Ditchkof S, Lochmiller R, Masters R, Starry W, Leslie DJ: Does fluctuating asymmetry of antlers in white-tailed deer (Odocoileus virginianus) follow patterns predicted for sexually selected traits?. Proc Biol Sci. 2001, 268: 891-898. 10.1098/rspb.2001.1588.
McGuire W, Carbonne P, Volmer E: Estrogen Receptors in Human Breast Cancer. 1975, New York: Raven Press
Tekmal R, Ramachandra N, Gubba S, Durgam V, Mantione J, Toda K, Shizuta Y, Dillchay D: Overexpression of int-5/aromatase in mammary glands of transgenic mice results in the induction of hyperplasia and nuclear abnormalities. Cancer Res. 1996, 56: 3180-3185.
Tekmal R, Santen R: Local Estrogen Production: is Aromatase an Oncogene?. 1999, Humana Press; Totowa, NJ, USA
Kirma N, Gill K, Mandava U, Tekmal R: Overexpression of aromatase leads to hyperplasia and changes in expression of genes involved in apoptosis, cell cycle, growth and tumour suppressor functions in the mammary galnds of transgenic mice. Cancer Res. 2001, 61: 1910-1918.
Tekmal R, Liu Y, Nair H, Jones J, Perla R, Lubahn D, Korach K, Kirma N: Estrogen receptor alpha is required for mammary development and induction of mammary hyperplasia and epigenetic alterations in the aromatase transgenic mice. J Steroid Biochem Mol Biol. 2005, 95: 9-15. 10.1016/j.jsbmb.2005.04.007.
Møller A, Soler M, Thornhill R: Breast asymmetry, sexual selection and human reproductive success. Ethol Sociobiol. 1995, 16: 207-219. 10.1016/0162-3095(95)00002-3.
National Statistics UK OnLine. [http://www.statistics.gov.uk/cci/nugget.asp?id=575]
Scutt D, Manning J, Whitehouse G, Leinster S, Massey C: The relationship between breast asymmetry, breast size and the occurrence of breast cancer. Br J Radiol. 1997, 70: 1017-1021.
Whitehouse G, George W, Evans A, Walsh P: Correlation of risk factors for breast carcinoma from clinical assessment and mammographic pattern. Br J Radiol. 1980, 54: 163-167.
Leinster S, Whitehouse G, Walsh P, George W: The influence of risk factors for breast cancer on mammographic patterns: a multivariate analysis. The Breast. 1993, 2: 100-106. 10.1016/0960-9776(93)90166-D.
Wolfe J: Breast patterns as an index of risk for developing breast cancer. AJR Am J Roentgenol. 1976, 126: 1130-1137.
Katariya R, Forrest A, Gravelle I: Breast volumes in cancer of the breast. Br J Cancer. 1974, 29: 270-273.
Hoe A, Guyer P, Mullee M, Taylor I, Royle G: Breast size and prognosis in early breast cancer. Ann R Coll Surg Engl. 1993, 75: 18-22.
Senie R, Rosen P, Lesser M, Synder R, Scottenfield D, Duthie K: Epidemiology of breast carcinoma. Factors related to the predominance of left-sided disease. Cancer. 1980, 46: 1705-1713. 10.1002/1097-0142(19801001)46:7<1705::AID-CNCR2820460734>3.0.CO;2-Q.
Van Valen L: A study of fluctuating asymmetry. Evolution. 1962, 16: 125-142. 10.2307/2406192.
Palmer A, Strobeck C: Fluctuating asymmetry as a measure of developmental stability: Implications of non-normal distributions and power of statistical tests. Acta Zool Fennica. 1992, 191: 57-72.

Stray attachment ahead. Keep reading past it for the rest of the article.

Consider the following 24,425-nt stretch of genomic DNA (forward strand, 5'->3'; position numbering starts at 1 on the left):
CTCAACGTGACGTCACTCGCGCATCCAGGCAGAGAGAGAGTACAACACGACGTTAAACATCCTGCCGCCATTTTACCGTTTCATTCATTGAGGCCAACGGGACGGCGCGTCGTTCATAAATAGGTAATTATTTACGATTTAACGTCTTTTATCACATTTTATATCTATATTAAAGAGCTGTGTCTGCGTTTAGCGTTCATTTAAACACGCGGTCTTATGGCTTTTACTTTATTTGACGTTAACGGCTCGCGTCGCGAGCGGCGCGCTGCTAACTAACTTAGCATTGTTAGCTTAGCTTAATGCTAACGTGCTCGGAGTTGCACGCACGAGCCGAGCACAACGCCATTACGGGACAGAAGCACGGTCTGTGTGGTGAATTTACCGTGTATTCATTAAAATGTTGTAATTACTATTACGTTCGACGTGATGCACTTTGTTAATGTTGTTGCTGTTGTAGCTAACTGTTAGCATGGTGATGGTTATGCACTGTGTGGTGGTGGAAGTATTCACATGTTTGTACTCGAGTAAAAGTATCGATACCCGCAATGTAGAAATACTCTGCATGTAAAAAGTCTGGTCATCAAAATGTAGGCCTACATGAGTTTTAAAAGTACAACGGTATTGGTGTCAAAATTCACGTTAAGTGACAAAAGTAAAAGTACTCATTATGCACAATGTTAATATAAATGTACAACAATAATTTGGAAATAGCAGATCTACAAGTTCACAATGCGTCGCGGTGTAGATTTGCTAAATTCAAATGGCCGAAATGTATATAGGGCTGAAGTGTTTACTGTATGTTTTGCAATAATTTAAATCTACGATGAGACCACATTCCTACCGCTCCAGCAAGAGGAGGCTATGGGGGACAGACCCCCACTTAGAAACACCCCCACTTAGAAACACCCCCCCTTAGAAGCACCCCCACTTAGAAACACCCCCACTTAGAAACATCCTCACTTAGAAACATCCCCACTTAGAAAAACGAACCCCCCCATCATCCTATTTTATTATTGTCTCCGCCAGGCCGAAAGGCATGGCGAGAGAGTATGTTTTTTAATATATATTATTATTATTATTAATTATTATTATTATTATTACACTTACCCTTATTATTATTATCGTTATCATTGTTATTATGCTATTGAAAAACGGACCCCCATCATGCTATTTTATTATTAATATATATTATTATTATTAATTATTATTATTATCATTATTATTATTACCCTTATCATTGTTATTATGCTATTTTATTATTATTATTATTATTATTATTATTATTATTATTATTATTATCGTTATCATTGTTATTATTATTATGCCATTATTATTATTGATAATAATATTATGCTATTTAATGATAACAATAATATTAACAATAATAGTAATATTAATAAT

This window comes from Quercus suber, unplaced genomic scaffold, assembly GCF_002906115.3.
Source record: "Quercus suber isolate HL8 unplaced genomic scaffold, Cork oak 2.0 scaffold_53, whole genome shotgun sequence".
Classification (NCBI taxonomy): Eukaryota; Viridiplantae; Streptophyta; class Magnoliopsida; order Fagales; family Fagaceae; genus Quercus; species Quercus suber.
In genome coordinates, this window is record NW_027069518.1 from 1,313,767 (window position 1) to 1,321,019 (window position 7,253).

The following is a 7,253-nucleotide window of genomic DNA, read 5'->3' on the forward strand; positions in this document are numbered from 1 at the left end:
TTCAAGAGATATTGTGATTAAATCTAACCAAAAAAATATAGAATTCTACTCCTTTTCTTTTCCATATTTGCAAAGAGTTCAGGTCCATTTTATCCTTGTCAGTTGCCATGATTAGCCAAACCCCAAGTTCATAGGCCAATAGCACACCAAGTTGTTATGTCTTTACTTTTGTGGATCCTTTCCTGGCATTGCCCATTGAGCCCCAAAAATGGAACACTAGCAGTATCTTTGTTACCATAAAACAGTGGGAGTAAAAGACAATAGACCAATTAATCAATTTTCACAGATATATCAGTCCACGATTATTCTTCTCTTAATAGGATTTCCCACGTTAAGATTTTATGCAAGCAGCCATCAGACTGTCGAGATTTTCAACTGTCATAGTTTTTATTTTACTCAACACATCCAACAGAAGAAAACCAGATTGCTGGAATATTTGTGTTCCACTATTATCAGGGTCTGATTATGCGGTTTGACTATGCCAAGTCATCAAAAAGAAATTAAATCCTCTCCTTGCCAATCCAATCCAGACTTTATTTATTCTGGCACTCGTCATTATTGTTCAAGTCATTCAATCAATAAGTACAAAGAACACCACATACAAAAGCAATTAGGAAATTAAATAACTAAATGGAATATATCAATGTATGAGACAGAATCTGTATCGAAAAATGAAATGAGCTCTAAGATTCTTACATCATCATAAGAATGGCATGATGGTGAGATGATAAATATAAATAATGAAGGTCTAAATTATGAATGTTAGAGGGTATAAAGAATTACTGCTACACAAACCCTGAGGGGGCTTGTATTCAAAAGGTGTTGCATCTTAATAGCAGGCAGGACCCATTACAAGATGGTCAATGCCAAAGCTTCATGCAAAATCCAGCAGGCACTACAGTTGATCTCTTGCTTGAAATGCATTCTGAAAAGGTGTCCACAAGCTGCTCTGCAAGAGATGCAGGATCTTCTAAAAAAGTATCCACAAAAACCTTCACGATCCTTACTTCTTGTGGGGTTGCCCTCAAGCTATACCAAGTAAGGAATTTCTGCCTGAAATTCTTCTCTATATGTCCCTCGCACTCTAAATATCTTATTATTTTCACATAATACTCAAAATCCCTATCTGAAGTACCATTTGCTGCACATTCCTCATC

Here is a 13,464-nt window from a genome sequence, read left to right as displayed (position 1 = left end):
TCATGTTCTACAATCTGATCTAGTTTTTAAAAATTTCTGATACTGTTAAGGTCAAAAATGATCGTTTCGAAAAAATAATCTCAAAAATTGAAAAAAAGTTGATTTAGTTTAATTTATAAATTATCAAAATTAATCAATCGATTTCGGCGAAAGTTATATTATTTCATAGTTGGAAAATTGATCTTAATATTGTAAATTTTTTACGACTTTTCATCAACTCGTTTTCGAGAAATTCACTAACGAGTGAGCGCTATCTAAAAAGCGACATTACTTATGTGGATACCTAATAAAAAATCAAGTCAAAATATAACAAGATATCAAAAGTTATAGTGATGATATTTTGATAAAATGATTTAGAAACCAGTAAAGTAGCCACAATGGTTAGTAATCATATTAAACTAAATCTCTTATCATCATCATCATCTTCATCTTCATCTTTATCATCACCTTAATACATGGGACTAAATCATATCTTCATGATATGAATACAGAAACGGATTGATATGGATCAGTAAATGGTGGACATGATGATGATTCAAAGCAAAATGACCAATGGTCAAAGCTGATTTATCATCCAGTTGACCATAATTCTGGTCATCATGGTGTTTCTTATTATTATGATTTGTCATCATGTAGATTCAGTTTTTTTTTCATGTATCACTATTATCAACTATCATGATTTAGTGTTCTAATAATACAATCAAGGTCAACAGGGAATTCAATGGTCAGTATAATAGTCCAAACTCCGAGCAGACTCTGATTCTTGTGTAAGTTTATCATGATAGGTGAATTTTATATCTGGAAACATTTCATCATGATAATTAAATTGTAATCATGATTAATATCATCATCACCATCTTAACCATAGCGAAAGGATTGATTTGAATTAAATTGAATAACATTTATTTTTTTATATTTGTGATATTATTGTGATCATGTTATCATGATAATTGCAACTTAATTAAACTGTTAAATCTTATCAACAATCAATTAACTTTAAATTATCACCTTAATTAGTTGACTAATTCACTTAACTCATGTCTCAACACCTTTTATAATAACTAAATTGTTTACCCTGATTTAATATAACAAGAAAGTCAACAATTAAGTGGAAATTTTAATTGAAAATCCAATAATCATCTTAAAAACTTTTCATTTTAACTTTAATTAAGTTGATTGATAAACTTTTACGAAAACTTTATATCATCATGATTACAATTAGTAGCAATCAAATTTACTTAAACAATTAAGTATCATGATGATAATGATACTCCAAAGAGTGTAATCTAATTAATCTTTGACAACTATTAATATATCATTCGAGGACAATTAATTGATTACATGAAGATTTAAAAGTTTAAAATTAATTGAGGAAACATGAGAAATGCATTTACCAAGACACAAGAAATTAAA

Andersson I, Janzon L, Petterson H: Radiographic patterns of the mammary parenchyma; variations with age at examination and age at first birth. Radiology. 1981, 138: 59-62.
Page D, Winfield A: The dense mammogram. AJR Am J Roentgenol. 1986, 147: 487-489.
Safftlas A, Szklo M: Mammographic parenchymal patterns and breast cancer risk. Epidemiol Rev. 1987, 9: 146-174.
Goodwin P, Boyd N: Mammographic parenchymal pattern and breast cancer risk: A critical appraisal of the evidence. Am J Epidemiol. 1988, 127: 1097-1108.
Osa A, Boyd N: Mammographic parenchymal patterns; a marker of breast cancer risk. Epidemiol Rev. 1993, 15: 196-208.
Boyd N, Lockwood G, Byng J, Tritchler D, Yaffe M: Mammographic densities and breast cancer risk. Cancer Epidemiol Biomarkers Prev. 1999, 8: 123-128.
Ursin G, Hovanessian-Larsen L, Parisky Y, Pike MC, Wu A: Greatly increased occurrence of breast cancers in areas of mammographically dense tissue. Breast Cancer Res. 2005, 7: R605-R608. 10.1186/bcr1260.
Boyd N, Dite G, Stone J, Gunasekara A, English D, McCredie M, Giles G, Tritchlet D, Chiarelli A, Yaffe M, Hopper J: Heritability of mammographic density, a risk factor for breast cancer. New Engl J Med. 2002, 347: 886-894. 10.1056/NEJMoa013390.
Manning J, Hartley M: Symmetry and ornamentation are correlated in the peacock's train. Anim Behav. 1991, 42: 1020-1021. 10.1016/S0003-3472(05)80156-3.
Møller A: Fluctuating asymmetry in male sexual ornaments may reveal male quality. Anim Behav. 1990, 40: 1185-1187. 10.1016/S0003-3472(05)80187-3.
Wilson J, Manning J: Fluctuating asymmetry and age in children:evolutionary implications for the control of developmental stability. J Hum Evol. 1996, 30: 529-537. 10.1006/jhev.1996.0041.
Manning J: Fluctuating asymmetry and body weight in men and women: implications for sexual selection. Ethol Sociob. 1995, 16: 145-153. 10.1016/0162-3095(94)00074-H.
Royal College of Radiologists for funding part of this work from the X-Appeal Pump-priming Fund, and staff at the Merseyside and Cheshire Cancer Registry for assistance with generating the breast cancer registrations.
The authors declare that they have no competing interests.
DS carried out the data collection and drafted the manuscript. DS and JTM both participated in the design of the study and undertook the asymmetry measurements. DS, JTM and GL performed the statistical analysis. JTM and GL helped to draft and edit the manuscript. All authors read and approved the final manuscript.